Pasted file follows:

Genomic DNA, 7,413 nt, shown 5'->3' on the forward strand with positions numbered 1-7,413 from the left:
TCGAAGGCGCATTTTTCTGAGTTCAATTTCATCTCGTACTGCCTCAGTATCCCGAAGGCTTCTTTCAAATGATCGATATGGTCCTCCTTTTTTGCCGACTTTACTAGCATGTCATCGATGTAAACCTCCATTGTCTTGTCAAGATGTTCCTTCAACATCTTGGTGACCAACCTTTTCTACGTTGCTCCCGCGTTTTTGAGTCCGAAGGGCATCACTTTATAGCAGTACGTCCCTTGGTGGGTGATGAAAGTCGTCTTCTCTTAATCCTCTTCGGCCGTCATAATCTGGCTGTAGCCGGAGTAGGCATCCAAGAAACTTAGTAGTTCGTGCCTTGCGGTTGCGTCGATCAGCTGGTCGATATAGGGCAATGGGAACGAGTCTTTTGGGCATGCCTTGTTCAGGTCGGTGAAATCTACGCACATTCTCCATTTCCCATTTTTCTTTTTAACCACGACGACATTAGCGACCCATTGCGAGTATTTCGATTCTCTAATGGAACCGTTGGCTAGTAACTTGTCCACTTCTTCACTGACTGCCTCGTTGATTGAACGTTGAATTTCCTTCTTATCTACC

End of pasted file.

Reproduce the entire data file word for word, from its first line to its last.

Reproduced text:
Genomic DNA, 7,413 nt, shown 5'->3' on the forward strand with positions numbered 1-7,413 from the left:
TCGAAGGCGCATTTTTCTGAGTTCAATTTCATCTCGTACTGCCTCAGTATCCCGAAGGCTTCTTTCAAATGATCGATATGGTCCTCCTTTTTTGCCGACTTTACTAGCATGTCATCGATGTAAACCTCCATTGTCTTGTCAAGATGTTCCTTCAACATCTTGGTGACCAACCTTTTCTACGTTGCTCCCGCGTTTTTGAGTCCGAAGGGCATCACTTTATAGCAGTACGTCCCTTGGTGGGTGATGAAAGTCGTCTTCTCTTAATCCTCTTCGGCCGTCATAATCTGGCTGTAGCCGGAGTAGGCATCCAAGAAACTTAGTAGTTCGTGCCTTGCGGTTGCGTCGATCAGCTGGTCGATATAGGGCAATGGGAACGAGTCTTTTGGGCATGCCTTGTTCAGGTCGGTGAAATCTACGCACATTCTCCATTTCCCATTTTTCTTTTTAACCACGACGACATTAGCGACCCATTGCGAGTATTTCGATTCTCTAATGGAACCGTTGGCTAGTAACTTGTCCACTTCTTCACTGACTGCCTCGTTGATTGAACGTTGAATTTCCTTCTTATCTACC